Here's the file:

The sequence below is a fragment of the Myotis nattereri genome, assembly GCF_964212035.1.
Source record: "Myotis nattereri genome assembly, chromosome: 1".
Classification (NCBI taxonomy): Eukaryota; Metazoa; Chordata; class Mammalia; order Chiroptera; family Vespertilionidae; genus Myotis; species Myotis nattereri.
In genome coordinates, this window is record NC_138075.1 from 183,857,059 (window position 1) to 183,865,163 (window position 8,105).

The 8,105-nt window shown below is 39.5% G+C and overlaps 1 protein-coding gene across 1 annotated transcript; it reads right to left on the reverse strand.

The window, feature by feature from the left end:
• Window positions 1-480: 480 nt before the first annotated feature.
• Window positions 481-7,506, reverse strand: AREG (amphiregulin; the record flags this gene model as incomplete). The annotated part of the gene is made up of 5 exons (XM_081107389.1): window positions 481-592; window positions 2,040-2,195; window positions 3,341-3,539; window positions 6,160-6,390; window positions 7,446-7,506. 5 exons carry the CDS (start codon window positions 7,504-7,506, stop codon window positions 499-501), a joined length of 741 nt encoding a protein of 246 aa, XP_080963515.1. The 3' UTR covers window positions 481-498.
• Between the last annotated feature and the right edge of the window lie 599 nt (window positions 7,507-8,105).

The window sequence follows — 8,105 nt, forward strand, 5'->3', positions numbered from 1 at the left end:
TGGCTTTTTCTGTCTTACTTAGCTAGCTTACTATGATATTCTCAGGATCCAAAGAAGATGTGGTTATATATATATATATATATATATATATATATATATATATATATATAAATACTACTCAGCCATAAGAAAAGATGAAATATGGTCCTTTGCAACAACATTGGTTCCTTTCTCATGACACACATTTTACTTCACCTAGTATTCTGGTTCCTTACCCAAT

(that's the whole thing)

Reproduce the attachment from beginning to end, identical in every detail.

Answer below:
The sequence below is a fragment of the Myotis nattereri genome, assembly GCF_964212035.1.
Source record: "Myotis nattereri genome assembly, chromosome: 1".
Classification (NCBI taxonomy): Eukaryota; Metazoa; Chordata; class Mammalia; order Chiroptera; family Vespertilionidae; genus Myotis; species Myotis nattereri.
In genome coordinates, this window is record NC_138075.1 from 183,857,059 (window position 1) to 183,865,163 (window position 8,105).

The 8,105-nt window shown below is 39.5% G+C and overlaps 1 protein-coding gene across 1 annotated transcript; it reads right to left on the reverse strand.

The window, feature by feature from the left end:
• Window positions 1-480: 480 nt before the first annotated feature.
• Window positions 481-7,506, reverse strand: AREG (amphiregulin; the record flags this gene model as incomplete). The annotated part of the gene is made up of 5 exons (XM_081107389.1): window positions 481-592; window positions 2,040-2,195; window positions 3,341-3,539; window positions 6,160-6,390; window positions 7,446-7,506. 5 exons carry the CDS (start codon window positions 7,504-7,506, stop codon window positions 499-501), a joined length of 741 nt encoding a protein of 246 aa, XP_080963515.1. The 3' UTR covers window positions 481-498.
• Between the last annotated feature and the right edge of the window lie 599 nt (window positions 7,507-8,105).

The window sequence follows — 8,105 nt, forward strand, 5'->3', positions numbered from 1 at the left end:
TGGCTTTTTCTGTCTTACTTAGCTAGCTTACTATGATATTCTCAGGATCCAAAGAAGATGTGGTTATATATATATATATATATATATATATATATATATATATATATATAAATACTACTCAGCCATAAGAAAAGATGAAATATGGTCCTTTGCAACAACATTGGTTCCTTTCTCATGACACACATTTTACTTCACCTAGTATTCTGGTTCCTTACCCAAT